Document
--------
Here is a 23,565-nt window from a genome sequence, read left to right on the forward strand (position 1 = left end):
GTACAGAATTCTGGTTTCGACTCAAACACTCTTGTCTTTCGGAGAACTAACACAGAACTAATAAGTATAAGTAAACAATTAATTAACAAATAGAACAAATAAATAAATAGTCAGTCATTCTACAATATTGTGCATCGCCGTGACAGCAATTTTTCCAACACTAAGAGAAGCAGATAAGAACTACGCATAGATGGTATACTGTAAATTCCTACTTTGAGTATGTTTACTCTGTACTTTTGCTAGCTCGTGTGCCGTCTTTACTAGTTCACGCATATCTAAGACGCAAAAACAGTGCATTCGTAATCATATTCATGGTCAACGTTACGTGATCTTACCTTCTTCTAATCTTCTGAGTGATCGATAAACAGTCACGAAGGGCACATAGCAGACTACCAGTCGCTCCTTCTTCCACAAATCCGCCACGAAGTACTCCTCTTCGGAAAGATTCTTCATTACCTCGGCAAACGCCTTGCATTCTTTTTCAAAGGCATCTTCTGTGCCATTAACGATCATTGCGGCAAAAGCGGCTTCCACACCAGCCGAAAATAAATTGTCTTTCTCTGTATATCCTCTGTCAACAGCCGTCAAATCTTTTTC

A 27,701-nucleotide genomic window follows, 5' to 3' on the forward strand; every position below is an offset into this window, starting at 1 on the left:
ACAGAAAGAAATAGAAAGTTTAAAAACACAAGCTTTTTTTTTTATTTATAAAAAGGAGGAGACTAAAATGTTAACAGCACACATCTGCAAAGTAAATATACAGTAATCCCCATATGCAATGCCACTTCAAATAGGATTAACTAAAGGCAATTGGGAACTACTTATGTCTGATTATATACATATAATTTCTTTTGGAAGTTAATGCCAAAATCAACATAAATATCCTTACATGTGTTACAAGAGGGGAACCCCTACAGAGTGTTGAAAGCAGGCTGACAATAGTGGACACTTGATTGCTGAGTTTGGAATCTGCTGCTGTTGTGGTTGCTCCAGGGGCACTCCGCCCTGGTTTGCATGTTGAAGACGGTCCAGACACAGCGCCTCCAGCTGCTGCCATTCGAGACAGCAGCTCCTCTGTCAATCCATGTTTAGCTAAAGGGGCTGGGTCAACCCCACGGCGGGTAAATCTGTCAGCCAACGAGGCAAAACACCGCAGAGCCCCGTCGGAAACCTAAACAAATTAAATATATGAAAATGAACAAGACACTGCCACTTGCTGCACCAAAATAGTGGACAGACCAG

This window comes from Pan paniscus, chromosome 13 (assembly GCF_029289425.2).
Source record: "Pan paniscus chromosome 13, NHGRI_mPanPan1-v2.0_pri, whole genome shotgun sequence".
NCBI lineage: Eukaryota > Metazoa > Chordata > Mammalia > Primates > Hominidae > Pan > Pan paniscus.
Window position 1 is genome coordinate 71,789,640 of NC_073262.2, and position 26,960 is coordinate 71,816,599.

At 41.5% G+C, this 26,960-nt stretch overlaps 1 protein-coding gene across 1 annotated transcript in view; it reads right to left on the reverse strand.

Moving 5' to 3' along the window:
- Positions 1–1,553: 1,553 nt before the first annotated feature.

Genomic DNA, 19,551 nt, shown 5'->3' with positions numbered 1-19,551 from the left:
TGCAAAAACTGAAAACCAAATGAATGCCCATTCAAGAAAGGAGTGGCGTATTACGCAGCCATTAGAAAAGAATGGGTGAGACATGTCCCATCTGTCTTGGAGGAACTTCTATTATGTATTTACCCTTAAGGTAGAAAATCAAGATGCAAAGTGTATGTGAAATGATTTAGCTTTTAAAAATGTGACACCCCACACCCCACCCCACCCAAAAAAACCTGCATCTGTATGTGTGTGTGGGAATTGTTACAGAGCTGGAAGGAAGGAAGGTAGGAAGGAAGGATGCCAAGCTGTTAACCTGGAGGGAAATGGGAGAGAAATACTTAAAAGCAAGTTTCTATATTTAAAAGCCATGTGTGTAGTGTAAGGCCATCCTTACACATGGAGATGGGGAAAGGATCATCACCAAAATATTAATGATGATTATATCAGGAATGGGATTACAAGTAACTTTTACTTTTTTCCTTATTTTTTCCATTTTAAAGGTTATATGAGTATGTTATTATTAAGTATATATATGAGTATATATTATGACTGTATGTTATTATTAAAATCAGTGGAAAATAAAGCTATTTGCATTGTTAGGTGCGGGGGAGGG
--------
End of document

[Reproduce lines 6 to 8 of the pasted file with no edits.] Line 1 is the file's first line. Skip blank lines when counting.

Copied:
Source record: "Pan paniscus chromosome 13, NHGRI_mPanPan1-v2.0_pri, whole genome shotgun sequence".
NCBI lineage: Eukaryota > Metazoa > Chordata > Mammalia > Primates > Hominidae > Pan > Pan paniscus.
Window position 1 is genome coordinate 71,789,640 of NC_073262.2, and position 26,960 is coordinate 71,816,599.